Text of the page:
This session focused on issues of copyright, ethics, privacy and online public domain re-use of a controversial collection of World War II footage in the National Socialist propaganda collection. Featuring Julia Vytopil and Tom de Smet of the Netherlands Institute for Sound and Vision and Lizzy Jongma of the Dutch Network for World War II War Collections, they observed that online publication of WWII collections lags in the Netherlands due to complex copyright and privacy issues.
Although research suggested that the National Socialist propaganda collection content was in the public domain, thorny questions arose concerning publishing the materials. Panelists discussed the outcome for publishing the content.
3. Community & Regional Archives: What’s Use Got to Do
This panel explored the topic of archive support and outreach efforts to meet the needs of end users and clients. The specific end-user group under discussion was scholars across a wide range of disciplines. Panelists Laura Treat of the University of North Texas, Casey Davis Kaufman of the American Archive of Public Broadcasting, Johan Oomen of the Netherlands Institute for Sound and Vision and Mary Miller of the University of Georgia presented strategies used by their respective institutions.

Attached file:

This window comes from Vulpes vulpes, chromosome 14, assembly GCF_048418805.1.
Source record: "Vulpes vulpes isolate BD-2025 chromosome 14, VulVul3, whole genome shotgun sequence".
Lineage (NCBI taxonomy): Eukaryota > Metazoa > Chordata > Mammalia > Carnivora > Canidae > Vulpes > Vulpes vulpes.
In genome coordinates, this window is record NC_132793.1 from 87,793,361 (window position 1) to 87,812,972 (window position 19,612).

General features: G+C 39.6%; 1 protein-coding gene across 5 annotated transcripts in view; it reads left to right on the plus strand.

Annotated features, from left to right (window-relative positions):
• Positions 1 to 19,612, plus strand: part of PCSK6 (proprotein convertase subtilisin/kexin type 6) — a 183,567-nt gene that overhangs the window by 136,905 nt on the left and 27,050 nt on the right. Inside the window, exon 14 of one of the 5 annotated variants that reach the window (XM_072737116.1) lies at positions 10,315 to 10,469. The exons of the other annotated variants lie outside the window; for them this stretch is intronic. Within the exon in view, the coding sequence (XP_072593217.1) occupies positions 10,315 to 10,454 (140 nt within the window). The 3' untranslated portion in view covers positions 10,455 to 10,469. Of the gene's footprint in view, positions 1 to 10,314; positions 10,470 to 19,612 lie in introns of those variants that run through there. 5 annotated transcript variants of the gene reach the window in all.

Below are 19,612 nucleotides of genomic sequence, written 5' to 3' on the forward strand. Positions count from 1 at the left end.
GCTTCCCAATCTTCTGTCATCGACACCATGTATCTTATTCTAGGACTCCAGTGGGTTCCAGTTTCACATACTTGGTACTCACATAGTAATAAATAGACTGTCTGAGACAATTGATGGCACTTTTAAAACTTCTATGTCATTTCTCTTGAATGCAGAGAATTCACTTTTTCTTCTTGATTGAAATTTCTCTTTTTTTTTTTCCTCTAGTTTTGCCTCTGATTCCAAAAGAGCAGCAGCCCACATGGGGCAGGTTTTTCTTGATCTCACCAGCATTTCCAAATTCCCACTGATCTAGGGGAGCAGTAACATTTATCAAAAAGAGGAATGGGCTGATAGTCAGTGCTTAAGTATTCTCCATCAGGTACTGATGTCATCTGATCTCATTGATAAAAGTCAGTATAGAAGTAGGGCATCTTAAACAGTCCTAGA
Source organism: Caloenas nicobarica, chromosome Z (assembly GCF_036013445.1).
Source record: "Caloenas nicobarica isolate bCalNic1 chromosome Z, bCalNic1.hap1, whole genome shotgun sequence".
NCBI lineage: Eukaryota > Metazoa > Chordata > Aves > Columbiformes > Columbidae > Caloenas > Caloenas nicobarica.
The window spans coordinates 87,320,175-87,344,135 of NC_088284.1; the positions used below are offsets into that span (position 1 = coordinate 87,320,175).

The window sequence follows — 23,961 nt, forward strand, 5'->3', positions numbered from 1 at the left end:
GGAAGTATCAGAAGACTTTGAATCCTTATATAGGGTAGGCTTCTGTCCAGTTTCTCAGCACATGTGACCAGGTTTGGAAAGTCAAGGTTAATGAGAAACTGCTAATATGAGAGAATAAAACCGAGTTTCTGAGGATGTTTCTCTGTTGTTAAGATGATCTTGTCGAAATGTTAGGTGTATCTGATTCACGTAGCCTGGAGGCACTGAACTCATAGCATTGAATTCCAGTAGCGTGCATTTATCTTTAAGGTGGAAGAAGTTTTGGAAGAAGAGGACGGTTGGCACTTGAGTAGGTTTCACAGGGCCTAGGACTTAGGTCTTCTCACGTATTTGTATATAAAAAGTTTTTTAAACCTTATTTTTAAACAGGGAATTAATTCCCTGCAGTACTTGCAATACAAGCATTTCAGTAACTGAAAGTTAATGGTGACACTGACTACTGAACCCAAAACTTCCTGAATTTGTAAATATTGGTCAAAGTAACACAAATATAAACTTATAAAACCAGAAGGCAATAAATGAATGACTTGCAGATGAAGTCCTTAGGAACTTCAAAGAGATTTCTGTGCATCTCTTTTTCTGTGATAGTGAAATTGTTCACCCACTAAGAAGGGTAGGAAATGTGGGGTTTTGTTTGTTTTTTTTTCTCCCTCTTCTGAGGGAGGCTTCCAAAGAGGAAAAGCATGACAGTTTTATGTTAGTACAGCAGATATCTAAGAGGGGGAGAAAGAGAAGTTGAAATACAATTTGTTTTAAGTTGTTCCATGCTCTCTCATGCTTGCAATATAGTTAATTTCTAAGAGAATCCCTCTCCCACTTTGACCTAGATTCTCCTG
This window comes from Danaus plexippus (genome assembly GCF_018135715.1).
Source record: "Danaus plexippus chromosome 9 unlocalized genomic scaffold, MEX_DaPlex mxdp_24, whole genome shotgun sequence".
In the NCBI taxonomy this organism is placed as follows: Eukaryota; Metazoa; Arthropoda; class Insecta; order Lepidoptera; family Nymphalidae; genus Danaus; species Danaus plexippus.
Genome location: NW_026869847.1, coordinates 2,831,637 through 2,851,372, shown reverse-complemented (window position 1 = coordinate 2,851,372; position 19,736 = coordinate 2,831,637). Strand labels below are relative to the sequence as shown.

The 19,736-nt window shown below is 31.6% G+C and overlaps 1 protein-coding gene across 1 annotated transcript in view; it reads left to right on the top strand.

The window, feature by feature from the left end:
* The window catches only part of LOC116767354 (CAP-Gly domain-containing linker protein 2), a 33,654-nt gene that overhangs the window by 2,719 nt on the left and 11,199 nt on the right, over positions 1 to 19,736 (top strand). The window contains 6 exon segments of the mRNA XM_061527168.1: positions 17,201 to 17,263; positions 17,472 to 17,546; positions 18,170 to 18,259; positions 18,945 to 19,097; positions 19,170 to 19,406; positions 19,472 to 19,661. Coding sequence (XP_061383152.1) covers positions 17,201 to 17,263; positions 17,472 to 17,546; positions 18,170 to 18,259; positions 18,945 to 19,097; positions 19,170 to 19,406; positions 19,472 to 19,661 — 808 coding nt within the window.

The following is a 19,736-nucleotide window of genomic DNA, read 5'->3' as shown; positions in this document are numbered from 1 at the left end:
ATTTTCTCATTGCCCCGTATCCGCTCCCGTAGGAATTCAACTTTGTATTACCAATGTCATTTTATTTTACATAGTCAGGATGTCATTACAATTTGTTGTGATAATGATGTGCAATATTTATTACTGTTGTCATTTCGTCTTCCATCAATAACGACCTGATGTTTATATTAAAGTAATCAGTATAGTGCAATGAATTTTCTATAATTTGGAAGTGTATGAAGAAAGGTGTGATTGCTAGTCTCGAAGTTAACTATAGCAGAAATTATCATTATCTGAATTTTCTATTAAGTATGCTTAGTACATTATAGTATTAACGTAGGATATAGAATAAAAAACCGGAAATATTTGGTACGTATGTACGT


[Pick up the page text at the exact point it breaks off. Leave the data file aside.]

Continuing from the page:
Meeting user needs should be a key consideration for all archive owners; it’s an important part of the preservation strategy and the keystone of meeting the goals and purpose of preserving a collection.
AMIA has provided online access to the above sessions and other presentation slides, posters and in some cases recordings of sessions.
Archiving knowledge and networking
The annual AMIA conferences have been and will continue to be a great opportunity for our LAC content and archive services people to meet and greet current and future clients, support students who will become future leaders in our industry, learn archiving best practices from professionals around the world and screen some fantastic film restoration projects.
LAC Group is a proud supporter of AMIA and we look forward to traveling to the other coast in 2019, when the event moves to Baltimore.
If you were unable to attend and would like more information on any of the topics discussed here, or to ask your own archiving questions, please don’t hesitate to contact me.